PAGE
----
.....Advertisement.....
.....Advertisement.....

Local News

  • EARLIER: City, county forming garbage committees

    City and county officials are in the process of putting together committees to explore what actions to take – and how they might work together – concerning solid waste in Shelby County.

    Magistrate Hubie Pollett, who is one of four magistrates that comprise the Shelby County Fiscal Court’s Legislative Committee, said committee members should be in place by next week.

  • Shelbyville woman who escaped I-65 accident in rehab

    Natalie Mudd, a Shelbyville insurance adjuster who was seriously injured in a horrific six-car pile up in Hardin County March 4 that injured two others, is out of the hospital, and facing several months of rehabilitation, which will be especially grueling in the coming weeks, her husband said.

    “She’s been moved to the Masonic Home for rehab and will probably be there for about three weeks for some hard core rehab,” said Marcy Mudd.

  • Shelbyville City Council: No decisions on Desilets’ request

    The Shelbyville City Council tabled a zone change request from Desilets LLC during Thursday’s regular meeting at city hall.

    City Attorney Steven Gregory reviewed the different courses of action the council could take, but with a council that have very little experience with zone changes, and one council member absent from the meeting, the decision on a course of action was tabled for a later meeting.

  • EARLIER: Dozens work around clock to assist firefighting

    As firefighters focused their attention between 610 and 620 Main Street on Wednesday, hundreds of onlookers made their way to the area to take in the devastation and watch firemen and women work.

    Everyone, from Shelbyville Mayor Tom Hardesty to Shelby County Judge-Executive Rob Rothenburger to citizens on the street, has marveled at a job well done, and perhaps rightfully so.

    But behind those firemen were several other departments and citizens quietly working to help and provide the resources for them to do their work.

  • Shelby County School Board: Last day for school: May 22

    Students at Shelby County Public Schools should plan to attend school for an extra couple of  days in May after missing classes for two snow days this winter.

    If there are no more school cancellations, SCPS will add two days to the school year, pushing the end of the school year back to May 22.

  • EARLIER: No sign of arson in Shelbyville fire

    The blaze last week that left Shelbyville’s downtown streetscape with a gaping hole was not caused by an arsonist.

    “We don’t suspect any arson,” Shelbyville Fire Chief Willard “Tiger” Tucker said Tuesday. “It’s all been passed over to the insurance investigators now.”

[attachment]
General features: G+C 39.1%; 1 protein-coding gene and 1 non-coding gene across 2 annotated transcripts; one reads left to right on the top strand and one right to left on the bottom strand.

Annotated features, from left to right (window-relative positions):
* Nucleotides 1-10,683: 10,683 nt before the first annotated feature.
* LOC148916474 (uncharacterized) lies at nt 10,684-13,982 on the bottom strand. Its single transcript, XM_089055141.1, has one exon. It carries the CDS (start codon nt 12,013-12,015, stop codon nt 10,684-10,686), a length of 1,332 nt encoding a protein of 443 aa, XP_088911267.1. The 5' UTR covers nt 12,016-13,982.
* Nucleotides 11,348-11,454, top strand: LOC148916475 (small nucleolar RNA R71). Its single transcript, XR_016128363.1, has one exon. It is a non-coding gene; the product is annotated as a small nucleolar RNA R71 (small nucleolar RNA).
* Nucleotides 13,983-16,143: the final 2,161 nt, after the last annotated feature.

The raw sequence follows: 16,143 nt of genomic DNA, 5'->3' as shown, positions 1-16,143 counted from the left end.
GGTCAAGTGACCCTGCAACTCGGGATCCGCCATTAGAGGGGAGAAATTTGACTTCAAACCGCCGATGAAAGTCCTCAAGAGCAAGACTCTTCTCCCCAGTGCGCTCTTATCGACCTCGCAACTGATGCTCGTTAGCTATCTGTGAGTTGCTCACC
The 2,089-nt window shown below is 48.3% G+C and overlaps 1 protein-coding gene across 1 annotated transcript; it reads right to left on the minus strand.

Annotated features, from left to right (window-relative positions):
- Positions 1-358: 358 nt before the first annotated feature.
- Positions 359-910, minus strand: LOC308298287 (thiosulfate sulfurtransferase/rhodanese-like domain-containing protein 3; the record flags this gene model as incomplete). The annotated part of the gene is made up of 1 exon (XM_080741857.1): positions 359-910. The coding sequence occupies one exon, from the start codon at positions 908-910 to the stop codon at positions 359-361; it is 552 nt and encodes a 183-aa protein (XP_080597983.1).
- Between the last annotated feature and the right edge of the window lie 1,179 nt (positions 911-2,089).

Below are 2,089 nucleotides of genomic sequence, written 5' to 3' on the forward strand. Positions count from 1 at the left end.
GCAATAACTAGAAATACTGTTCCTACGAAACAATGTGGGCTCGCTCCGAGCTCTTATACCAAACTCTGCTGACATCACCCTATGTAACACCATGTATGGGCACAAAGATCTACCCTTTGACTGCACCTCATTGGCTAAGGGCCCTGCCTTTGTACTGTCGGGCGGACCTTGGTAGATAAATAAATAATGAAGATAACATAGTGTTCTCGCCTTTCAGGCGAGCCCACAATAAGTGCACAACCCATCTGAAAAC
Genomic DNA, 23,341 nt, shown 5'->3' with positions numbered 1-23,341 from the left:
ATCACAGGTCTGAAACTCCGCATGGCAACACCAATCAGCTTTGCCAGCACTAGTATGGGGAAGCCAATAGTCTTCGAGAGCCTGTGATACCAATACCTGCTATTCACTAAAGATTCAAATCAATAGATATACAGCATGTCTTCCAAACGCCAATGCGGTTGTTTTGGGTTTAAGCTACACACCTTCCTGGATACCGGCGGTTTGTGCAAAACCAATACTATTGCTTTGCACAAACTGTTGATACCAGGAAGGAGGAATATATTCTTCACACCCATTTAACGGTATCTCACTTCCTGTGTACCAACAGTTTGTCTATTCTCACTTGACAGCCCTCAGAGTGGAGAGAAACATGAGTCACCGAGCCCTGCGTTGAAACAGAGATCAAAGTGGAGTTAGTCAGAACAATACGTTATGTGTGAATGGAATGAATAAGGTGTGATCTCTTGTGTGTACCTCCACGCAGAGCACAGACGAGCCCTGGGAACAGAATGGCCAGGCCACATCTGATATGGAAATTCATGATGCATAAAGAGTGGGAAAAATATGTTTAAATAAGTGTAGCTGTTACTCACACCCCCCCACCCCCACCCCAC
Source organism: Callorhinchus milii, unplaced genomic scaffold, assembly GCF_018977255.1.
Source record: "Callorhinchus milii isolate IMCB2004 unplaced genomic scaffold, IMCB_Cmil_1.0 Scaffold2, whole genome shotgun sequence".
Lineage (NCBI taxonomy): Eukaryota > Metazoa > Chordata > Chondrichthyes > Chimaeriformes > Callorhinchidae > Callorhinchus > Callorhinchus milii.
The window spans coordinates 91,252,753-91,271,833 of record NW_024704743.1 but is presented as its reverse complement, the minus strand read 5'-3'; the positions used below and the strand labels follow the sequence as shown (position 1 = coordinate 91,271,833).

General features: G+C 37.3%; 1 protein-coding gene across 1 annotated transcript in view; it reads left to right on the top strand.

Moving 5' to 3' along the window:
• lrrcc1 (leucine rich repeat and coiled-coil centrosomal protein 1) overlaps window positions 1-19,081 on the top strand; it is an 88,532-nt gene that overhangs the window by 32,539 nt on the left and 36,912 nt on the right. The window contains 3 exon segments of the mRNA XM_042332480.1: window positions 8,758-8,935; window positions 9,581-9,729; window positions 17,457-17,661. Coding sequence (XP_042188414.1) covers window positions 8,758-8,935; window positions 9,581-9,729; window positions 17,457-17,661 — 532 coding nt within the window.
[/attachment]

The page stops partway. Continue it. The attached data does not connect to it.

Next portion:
• News Digest: March 13, 2013

    Pension plan appears

    unsettled by legislature

    With two days remaining in the 2013 General Assembly, the Democratic House and Republican Senate have yet to forge a compromise on how to fix Kentucky's ailing public pension system.

  • Bruner’s trial is postponed

    Mark Bruner, charged with the brutal beating of a woman left by the side of the road, was to have stood trial for assault today, but his jury trial has been postponed, prosecutors say.

    Instead, he has a status conference scheduled for next Monday, according to online court dockets.

    Shelby County Assistant Commonwealth Attorney Melanie Carroll, who is handling the case, did not return phone calls from The Sentinel-News. Shelby County Commonwealth Attorney Laura Donnell said that Bruner’s trial had been postponed but that she did not know why.

  • Shelbyville bank gets ‘hit’ by a car

    “I got a phone call, and somebody said, ‘Hey, Tom, do you know there’s a car sticking out of your bank?’ And I said, ‘You’ve got to be kidding me!’”

    But Tom Vogel, branch manager of Mainsource Bank, soon found out the call was no joke.

    When Vogel arrived at the bank, at 1734 Midland Trail, shortly after 7 p.m. Saturday, he found a big hole in the front of the bank, where a car had crashed right through the brick wall. The car was still there.

  • EARLIER: Main Street fire stirs memory of 1985, leaves opportunity in its wake

    As soon as the fire ignited at 616 Main Street early Wednesday morning, Main Street was changed forever.

    The intricately woven landscape of downtown Shelbyville, with buildings tied together at street level, upstairs or even through basements, was the perfect place for fire to ravage through several buildings. The quick response from Shelbyville firefighters likely being the only reason the fire didn’t consume the whole block.